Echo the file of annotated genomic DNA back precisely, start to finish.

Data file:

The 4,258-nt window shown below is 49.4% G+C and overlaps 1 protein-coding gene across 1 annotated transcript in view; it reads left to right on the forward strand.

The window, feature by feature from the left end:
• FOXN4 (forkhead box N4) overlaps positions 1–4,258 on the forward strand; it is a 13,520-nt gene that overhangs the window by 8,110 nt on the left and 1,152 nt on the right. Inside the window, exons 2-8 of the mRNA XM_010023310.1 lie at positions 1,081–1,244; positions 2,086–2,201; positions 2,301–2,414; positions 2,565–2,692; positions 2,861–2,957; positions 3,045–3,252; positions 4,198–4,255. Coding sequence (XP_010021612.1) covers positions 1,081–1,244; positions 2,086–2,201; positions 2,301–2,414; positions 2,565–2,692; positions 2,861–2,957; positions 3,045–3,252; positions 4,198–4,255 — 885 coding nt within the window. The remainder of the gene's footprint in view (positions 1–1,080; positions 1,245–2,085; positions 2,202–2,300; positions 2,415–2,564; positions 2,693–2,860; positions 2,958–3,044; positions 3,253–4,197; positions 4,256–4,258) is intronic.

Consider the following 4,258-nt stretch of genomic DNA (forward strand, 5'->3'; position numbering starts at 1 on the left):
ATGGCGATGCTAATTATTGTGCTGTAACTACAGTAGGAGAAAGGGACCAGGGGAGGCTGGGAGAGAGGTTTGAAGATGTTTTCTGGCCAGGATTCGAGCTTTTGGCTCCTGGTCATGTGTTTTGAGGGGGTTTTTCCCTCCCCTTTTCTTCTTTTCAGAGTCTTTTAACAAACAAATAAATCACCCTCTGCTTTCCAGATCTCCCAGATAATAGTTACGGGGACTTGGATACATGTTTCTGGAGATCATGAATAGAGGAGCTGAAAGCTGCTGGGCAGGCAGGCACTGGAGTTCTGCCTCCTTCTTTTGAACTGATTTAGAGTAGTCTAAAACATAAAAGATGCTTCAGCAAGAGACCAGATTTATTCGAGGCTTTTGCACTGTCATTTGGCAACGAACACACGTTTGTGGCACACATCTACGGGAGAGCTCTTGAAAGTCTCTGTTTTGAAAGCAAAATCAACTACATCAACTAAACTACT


The 4,258-nt window shown below is 49.4% G+C and overlaps 1 protein-coding gene across 1 annotated transcript in view; it reads left to right on the forward strand.

The window, feature by feature from the left end:
• FOXN4 (forkhead box N4) overlaps positions 1–4,258 on the forward strand; it is a 13,520-nt gene that overhangs the window by 8,110 nt on the left and 1,152 nt on the right. Inside the window, exons 2-8 of the mRNA XM_010023310.1 lie at positions 1,081–1,244; positions 2,086–2,201; positions 2,301–2,414; positions 2,565–2,692; positions 2,861–2,957; positions 3,045–3,252; positions 4,198–4,255. Coding sequence (XP_010021612.1) covers positions 1,081–1,244; positions 2,086–2,201; positions 2,301–2,414; positions 2,565–2,692; positions 2,861–2,957; positions 3,045–3,252; positions 4,198–4,255 — 885 coding nt within the window. The remainder of the gene's footprint in view (positions 1–1,080; positions 1,245–2,085; positions 2,202–2,300; positions 2,415–2,564; positions 2,693–2,860; positions 2,958–3,044; positions 3,253–4,197; positions 4,256–4,258) is intronic.

Consider the following 4,258-nt stretch of genomic DNA (forward strand, 5'->3'; position numbering starts at 1 on the left):
ATGGCGATGCTAATTATTGTGCTGTAACTACAGTAGGAGAAAGGGACCAGGGGAGGCTGGGAGAGAGGTTTGAAGATGTTTTCTGGCCAGGATTCGAGCTTTTGGCTCCTGGTCATGTGTTTTGAGGGGGTTTTTCCCTCCCCTTTTCTTCTTTTCAGAGTCTTTTAACAAACAAATAAATCACCCTCTGCTTTCCAGATCTCCCAGATAATAGTTACGGGGACTTGGATACATGTTTCTGGAGATCATGAATAGAGGAGCTGAAAGCTGCTGGGCAGGCAGGCACTGGAGTTCTGCCTCCTTCTTTTGAACTGATTTAGAGTAGTCTAAAACATAAAAGATGCTTCAGCAAGAGACCAGATTTATTCGAGGCTTTTGCACTGTCATTTGGCAACGAACACACGTTTGTGGCACACATCTACGGGAGAGCTCTTGAAAGTCTCTGTTTTGAAAGCAAAATCAACTACATCAACTAAACTACT